The rise of female fighters who are clearly created for the sole purpose of appealing to the "moe/kawaii" subculture in Japan is causing a rift between the fighting game community. Let it be known, there's no problem with a female inspired anime character per say, until they start multiplying and taking over a franchise.
With all these anime cutesy fighters, where is room for more original and mature looking character concepts? It appears recently in every Japanese fighting game you'll always come across a dozen 'kawaii' fighters who have little purpose other than to appease a otaku audience.
With all these anime cutesy fighters, where is room for more original and mature looking character concepts?
The word kawaii was primitively used to describe only children, little animals and dolls but it has come to represent Japanese pop culture. Cute is cool in Japan and as expected, kawaii culture is dominated by Japanese females. This epidemic has since taken over Japanese fighting games.
In the nineties we saw more less cringe worthy and more authentic character concepts, but unfortunately that's been thrown out the window in favour of younger looking anime school girls. We can't recall when this phenomenon first caught on but fighting games haven't been able to recover.
Tekken 7's new female fighter "Lucky Chloe" caused some controversy online when she was first unveiled in 2014, so much that the director Katsuhiro Harada jumped on Twitter to defend the J-pop cat girl, sarcastically threatening to pull her from the western version.
Fighting game fans wasn't fond of the new character—many not feeling her appearance, which they felt was uncreative and generic in comparison to the older and more mature looking characters the Tekken series was once praised for (animals and robots aside).
Even before the arrival of Lucky Chloe Namco Bandai has been known for creating kasg, which is why Harada isn't given kudos for creating a fighter like Lucky Chloe. Had the character been a less represented race, ethnicity or concept then maybe the reception would have been different.
Tekken isn't the only game with a kasg fetish, Dead or Alive is another fighting game notorious for kawaii anime girls, one of the reasons why the series is severely lacking in diversifying it's cast.
Since Dead or Alive 5 released in 2012 Team Ninja has included several new characters for their players to use and guess what? Three of those characters were kawaii anime girls. The first new character was Momiji, a female ninja who sort of resembled Mai from KOF, but it all went downhill from there.
Marie Rose was introduced to Dead or Alive Ultimate as the shortest fighter in the series, standing in at only 4'10. Marie is childish and looks extremely younger than the age she was given. Her initial design was based on Gothic Lolita Fashion.
The next otaku fan service introduced in Dead or Alive 5: The Last Round was Honaka, a Japanese school girl whose default outfit consisted of a school blazer, she was also somewhat similar to Marie Rose in height. Now are you saying that Team Ninja couldn't come up with less generic characters, or are they are just catering to the moe crowd?
The King of Fighters XIV has a whooping 50 fighters to choose from but over half of those characters are kawaii anime girls. It's like game developers are running out of ideas or simply catering to a certain demographic. Other games like Guilty Gear XRD are slowing following suit with characters like Jam Kuradoberi and Elphelt Valentine.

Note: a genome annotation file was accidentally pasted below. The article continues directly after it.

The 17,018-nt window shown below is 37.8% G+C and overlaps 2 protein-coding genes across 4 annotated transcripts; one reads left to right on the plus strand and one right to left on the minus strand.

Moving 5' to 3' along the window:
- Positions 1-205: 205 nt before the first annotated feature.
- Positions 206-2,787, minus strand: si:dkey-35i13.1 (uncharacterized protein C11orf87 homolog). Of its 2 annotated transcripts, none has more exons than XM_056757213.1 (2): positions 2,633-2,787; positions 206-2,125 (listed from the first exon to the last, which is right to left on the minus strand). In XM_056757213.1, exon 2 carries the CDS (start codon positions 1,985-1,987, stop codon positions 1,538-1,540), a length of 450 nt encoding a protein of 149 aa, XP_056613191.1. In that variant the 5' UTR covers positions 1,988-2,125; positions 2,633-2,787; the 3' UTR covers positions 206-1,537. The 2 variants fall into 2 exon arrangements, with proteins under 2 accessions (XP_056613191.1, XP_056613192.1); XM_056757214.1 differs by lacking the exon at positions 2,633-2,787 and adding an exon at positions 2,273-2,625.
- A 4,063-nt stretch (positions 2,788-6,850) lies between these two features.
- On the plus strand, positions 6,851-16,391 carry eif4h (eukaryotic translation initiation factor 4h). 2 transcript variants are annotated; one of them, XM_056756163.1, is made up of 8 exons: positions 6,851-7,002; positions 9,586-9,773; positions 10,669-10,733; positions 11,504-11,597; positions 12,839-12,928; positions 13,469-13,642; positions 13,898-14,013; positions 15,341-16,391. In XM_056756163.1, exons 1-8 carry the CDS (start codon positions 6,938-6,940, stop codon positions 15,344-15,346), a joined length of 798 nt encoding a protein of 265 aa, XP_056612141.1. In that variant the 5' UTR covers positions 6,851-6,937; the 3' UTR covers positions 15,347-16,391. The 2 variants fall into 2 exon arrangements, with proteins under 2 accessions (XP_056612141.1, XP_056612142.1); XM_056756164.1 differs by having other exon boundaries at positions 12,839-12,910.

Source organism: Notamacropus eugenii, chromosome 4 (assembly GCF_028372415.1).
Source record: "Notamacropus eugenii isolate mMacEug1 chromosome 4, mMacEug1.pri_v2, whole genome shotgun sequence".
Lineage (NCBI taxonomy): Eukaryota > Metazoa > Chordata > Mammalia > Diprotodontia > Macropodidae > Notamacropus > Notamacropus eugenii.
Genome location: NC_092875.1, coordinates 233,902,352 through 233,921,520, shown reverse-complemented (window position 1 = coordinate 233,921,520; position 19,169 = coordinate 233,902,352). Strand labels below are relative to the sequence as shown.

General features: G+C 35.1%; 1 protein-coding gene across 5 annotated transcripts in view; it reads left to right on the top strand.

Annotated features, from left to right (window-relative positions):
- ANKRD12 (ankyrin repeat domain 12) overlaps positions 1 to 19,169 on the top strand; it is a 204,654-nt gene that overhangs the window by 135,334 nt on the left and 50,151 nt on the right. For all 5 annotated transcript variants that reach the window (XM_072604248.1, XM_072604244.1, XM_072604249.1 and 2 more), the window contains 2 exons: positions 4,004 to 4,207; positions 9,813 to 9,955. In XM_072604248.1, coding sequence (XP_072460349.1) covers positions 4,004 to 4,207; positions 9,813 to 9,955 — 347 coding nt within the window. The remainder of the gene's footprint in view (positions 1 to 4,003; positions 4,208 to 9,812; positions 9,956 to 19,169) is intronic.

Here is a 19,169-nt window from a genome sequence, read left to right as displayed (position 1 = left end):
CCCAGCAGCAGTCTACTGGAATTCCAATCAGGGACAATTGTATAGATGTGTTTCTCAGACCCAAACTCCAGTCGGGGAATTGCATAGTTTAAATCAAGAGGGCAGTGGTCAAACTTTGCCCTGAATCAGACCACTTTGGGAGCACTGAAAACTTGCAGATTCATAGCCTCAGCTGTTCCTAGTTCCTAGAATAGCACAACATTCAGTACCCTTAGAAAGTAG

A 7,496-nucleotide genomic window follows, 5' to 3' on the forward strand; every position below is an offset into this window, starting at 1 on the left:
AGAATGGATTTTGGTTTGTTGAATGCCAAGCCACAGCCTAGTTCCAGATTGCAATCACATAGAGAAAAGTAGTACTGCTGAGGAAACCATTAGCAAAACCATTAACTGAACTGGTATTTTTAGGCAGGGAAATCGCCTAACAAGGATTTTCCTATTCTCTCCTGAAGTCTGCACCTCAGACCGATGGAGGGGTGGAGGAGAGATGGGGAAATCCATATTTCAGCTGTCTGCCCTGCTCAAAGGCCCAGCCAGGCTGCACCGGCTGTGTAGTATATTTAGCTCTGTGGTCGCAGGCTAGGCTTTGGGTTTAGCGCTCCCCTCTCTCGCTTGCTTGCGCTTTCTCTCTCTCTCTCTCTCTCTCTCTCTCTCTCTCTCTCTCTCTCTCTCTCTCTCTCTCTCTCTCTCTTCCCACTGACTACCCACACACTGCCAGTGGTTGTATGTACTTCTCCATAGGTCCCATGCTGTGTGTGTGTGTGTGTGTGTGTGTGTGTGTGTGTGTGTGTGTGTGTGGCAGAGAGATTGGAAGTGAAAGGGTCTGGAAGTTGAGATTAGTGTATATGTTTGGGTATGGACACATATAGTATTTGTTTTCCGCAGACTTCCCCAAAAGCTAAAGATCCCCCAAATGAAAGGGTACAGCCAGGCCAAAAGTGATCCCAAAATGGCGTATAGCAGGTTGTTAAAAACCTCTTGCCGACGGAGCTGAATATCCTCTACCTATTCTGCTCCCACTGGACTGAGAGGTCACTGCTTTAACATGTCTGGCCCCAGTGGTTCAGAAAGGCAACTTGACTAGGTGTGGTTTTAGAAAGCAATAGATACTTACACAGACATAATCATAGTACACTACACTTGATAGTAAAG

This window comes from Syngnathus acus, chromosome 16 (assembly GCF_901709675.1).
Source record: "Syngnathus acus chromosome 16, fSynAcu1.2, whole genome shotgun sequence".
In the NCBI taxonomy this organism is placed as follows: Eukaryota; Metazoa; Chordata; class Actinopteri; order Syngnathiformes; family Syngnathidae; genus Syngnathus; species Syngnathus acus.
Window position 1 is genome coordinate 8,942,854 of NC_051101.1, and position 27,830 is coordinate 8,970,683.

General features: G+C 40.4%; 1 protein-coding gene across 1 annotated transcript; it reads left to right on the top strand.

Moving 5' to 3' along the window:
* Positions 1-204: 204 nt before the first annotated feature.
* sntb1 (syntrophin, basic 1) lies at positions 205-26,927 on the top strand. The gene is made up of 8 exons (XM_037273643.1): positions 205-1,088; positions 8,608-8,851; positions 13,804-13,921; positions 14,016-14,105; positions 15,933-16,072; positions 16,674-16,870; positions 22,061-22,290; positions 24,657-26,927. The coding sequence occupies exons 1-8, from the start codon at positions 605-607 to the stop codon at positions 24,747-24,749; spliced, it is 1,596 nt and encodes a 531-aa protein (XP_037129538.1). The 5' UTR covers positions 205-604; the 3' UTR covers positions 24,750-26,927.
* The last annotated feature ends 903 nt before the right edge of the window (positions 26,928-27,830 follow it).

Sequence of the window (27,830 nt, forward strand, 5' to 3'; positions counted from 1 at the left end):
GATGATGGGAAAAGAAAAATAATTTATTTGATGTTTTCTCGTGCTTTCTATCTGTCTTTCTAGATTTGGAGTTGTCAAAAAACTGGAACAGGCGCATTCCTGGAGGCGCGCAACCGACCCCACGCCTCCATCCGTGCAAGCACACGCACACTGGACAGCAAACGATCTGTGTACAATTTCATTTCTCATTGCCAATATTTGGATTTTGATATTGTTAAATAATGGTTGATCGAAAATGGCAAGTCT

The problem with all these cutesy anime archetypes is that they're very similar to each each other in not only appearance but also personality. If you look at all the latest Japanese fighting games out now, you're bound to see more than one anime girl. Where's the originality factor that older fighting games used to bring? That's the issue here.
The more kawaii characters we get is the less chance of a more original character concept pulling through. Just look at the mixed reactions to a character like Lucky Chloe and you should understand why it's beginning to become a problem.
Fighting games are over saturated with anime tropes that we've seen time and time again and they no longer add anything worthwhile to the genre. So would it hurt to see less of these cliché characters in favour of more fresh designs?
Now before you get in your feelings, in no way or form is this article bashing anime inspired female characters. One of the first kasg introduced to Tekken 3 was Xiaoyu, she was one of the best female newcomers. At the time it was refreshing to see a young female martial artist kick so much ass in a macho male dominated series.
She was the only school girl in Tekken 3 and as you can see, that game has debatably one of the best rosters of all time. There wasn't a need for two or more animu girls, the roster was in perfect ailment, leaving room for other character concepts that possibly wouldn't have seen the light of day this decade.
Again take a look at Tekken 7, the current roster isn't much to talk about and the veteran fighters appear to be getting replaced in droves. Lucky Chloe uses break dancing as a fighting style, which is similar to Eddy Gordo and Christie's capoeira. Meanwhile emotional Josie Rizal uses the same move set as Bruce Irvin, see a pattern forming yet?
Speaking of Josie, there's also controversy surrounding Tekken's first Filipino character. who is also named after one of Philippines national heroes José Rizal. Some fans don't feel that the character is fit to represent their nation in either her appearance or outfit.
What's your thoughts? Do you feel as though there's too many animu female characters been shoved down our throats to appease the moe/kawaii crowd, or rather do you find no issue with them? Let your feelings be known in the comment section.